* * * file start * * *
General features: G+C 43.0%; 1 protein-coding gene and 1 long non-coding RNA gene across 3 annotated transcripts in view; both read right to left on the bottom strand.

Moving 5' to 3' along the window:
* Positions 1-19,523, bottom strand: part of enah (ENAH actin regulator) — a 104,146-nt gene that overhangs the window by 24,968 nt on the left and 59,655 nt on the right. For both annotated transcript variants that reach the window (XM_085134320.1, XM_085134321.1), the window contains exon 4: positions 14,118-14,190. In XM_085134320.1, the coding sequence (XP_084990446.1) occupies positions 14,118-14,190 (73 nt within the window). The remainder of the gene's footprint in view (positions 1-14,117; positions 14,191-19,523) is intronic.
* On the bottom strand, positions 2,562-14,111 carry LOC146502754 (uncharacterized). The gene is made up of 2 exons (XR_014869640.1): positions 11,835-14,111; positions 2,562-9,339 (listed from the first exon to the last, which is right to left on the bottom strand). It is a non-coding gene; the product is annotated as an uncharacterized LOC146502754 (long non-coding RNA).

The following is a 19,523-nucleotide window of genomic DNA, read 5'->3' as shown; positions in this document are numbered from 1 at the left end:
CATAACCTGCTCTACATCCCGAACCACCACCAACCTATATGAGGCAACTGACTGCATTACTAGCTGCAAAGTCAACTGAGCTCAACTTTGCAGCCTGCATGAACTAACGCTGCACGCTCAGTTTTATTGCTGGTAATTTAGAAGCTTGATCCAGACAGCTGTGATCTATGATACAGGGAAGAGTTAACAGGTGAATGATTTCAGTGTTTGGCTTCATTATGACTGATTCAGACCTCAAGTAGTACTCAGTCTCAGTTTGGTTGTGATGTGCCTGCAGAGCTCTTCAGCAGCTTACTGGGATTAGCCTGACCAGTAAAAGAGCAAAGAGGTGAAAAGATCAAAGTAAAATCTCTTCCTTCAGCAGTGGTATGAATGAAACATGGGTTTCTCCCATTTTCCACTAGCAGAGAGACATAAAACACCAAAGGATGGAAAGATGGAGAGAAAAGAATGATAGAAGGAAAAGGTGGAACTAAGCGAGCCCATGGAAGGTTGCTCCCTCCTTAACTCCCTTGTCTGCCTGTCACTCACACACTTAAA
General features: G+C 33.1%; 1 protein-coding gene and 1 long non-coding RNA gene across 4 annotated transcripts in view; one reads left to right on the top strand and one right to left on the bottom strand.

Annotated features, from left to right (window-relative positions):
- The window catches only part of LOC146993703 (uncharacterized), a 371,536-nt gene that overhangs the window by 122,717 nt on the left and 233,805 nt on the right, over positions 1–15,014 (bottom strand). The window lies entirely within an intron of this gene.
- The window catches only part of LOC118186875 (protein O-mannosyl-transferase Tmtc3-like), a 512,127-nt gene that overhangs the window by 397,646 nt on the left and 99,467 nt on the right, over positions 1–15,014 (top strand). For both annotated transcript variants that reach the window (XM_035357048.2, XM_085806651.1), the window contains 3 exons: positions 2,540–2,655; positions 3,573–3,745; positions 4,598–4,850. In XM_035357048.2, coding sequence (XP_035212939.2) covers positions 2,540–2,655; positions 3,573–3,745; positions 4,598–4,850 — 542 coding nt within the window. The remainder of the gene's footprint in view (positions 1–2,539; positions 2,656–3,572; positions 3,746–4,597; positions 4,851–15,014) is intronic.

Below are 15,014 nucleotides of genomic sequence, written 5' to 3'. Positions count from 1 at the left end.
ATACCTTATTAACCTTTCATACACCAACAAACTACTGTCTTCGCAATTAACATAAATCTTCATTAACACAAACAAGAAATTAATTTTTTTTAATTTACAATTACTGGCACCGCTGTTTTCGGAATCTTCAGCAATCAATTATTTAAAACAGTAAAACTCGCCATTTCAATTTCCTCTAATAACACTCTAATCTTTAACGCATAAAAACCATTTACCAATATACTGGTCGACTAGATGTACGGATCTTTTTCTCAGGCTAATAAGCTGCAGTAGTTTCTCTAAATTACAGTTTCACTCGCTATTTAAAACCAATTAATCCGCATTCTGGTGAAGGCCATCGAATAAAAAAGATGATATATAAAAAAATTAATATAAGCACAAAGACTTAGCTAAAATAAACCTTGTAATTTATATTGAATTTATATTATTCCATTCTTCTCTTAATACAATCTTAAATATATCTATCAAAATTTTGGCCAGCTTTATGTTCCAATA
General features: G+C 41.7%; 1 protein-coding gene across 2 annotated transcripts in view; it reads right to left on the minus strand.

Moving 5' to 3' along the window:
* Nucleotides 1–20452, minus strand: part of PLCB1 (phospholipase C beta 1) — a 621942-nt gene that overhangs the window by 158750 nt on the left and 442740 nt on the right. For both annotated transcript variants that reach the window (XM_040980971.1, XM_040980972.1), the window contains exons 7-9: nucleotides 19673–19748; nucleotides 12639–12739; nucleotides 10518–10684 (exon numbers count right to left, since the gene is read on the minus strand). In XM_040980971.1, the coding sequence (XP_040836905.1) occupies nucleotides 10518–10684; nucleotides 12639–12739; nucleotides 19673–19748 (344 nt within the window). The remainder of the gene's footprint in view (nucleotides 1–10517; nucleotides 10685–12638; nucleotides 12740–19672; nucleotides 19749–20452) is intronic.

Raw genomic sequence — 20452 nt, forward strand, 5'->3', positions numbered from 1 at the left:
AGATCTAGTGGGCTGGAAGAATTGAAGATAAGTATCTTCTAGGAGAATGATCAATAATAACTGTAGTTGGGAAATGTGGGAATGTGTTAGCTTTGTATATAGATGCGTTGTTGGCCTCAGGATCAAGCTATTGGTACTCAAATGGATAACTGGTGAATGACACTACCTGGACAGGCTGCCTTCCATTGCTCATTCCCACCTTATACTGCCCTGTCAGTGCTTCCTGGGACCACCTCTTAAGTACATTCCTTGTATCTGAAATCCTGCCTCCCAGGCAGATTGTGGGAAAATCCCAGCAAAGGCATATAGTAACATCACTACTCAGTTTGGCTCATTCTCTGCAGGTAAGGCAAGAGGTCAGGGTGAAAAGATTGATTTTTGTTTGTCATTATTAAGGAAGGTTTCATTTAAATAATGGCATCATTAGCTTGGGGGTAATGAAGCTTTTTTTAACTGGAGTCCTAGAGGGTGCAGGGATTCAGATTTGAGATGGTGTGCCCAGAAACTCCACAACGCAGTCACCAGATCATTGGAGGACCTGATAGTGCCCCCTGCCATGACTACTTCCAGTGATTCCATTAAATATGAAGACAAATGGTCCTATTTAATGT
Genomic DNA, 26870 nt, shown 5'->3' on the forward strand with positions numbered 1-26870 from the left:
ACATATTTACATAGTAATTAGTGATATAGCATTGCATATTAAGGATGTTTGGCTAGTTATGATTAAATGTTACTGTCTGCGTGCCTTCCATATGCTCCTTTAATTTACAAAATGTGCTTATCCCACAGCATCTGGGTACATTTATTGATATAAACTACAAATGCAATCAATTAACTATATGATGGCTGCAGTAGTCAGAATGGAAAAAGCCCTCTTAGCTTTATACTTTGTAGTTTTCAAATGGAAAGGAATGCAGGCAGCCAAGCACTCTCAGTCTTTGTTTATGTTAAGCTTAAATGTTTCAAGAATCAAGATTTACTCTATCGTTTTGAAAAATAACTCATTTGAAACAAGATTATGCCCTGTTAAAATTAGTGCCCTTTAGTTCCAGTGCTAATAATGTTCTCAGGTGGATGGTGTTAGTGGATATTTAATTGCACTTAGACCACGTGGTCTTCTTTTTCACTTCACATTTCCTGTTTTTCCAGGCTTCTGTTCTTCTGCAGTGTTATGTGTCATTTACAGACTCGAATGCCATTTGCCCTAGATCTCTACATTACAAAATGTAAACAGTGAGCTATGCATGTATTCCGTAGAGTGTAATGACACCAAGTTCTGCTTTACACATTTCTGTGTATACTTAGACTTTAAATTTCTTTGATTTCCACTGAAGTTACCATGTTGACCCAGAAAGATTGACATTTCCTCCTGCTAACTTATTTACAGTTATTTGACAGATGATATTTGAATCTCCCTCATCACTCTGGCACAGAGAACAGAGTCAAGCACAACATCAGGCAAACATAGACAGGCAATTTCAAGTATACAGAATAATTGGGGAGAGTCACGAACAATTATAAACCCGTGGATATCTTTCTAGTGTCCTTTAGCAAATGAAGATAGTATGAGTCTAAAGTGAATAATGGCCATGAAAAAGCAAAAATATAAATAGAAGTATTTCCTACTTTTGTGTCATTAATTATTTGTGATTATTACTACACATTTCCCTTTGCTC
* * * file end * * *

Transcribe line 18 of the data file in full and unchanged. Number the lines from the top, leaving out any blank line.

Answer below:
Genomic DNA, 26870 nt, shown 5'->3' on the forward strand with positions numbered 1-26870 from the left: